Fewer working class boys going to university
Girls from the same background are now a third more likely to enter higher education than boys, creating a worrying gender gap, according to research by the Independent Commission on Fees.
Figures show that fewer working class boys are going to university since fees of up to £9,000 a year were introduced last year.
Last year, 134,097 girls were accepted by English unis compared with 110,630 boys, down on 2011 by 5.9% and 7.5% respectively.
The Commission also highlighted a “worrying” widening of the gap between rich and poor entrants to the best 13 universities.
Students from the top five richest areas are ten times more likely to go to the best universities than those from the poorest fifth.
Commission chairman Will Hutton said: “In working class areas, there has been a decline in boys, while the number of girls has risen.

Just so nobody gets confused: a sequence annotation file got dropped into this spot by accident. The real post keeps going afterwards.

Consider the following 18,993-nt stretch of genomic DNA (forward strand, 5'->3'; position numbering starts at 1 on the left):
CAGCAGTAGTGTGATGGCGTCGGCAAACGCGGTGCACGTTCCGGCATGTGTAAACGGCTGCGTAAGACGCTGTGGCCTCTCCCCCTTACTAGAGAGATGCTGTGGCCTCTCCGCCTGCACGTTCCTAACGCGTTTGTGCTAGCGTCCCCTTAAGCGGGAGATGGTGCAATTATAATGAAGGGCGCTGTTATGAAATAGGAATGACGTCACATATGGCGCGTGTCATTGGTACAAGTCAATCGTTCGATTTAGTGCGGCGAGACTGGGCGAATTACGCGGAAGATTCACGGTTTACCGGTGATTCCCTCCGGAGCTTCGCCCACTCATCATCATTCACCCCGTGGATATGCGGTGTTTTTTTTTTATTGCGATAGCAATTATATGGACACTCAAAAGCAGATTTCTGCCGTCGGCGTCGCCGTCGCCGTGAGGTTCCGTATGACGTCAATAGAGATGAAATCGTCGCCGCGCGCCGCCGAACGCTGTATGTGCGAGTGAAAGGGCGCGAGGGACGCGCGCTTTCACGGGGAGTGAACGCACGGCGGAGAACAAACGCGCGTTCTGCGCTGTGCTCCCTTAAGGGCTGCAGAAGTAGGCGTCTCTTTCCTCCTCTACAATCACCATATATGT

"This is worrying as men are already under-represented. The higher fees may be having an impact.”
The number of students accepted to UK universities fell from 431,000 in 2011 to 407,391 last year, a 5.5% drop and the lowest since 2008.
The report also confirms evidence that mature students - aged 20 and over - suffered the biggest drop in acceptances, with 7.6% fewer acceptances in 2012 than in 2010, twice the 3.3% decline for younger students as a whole.
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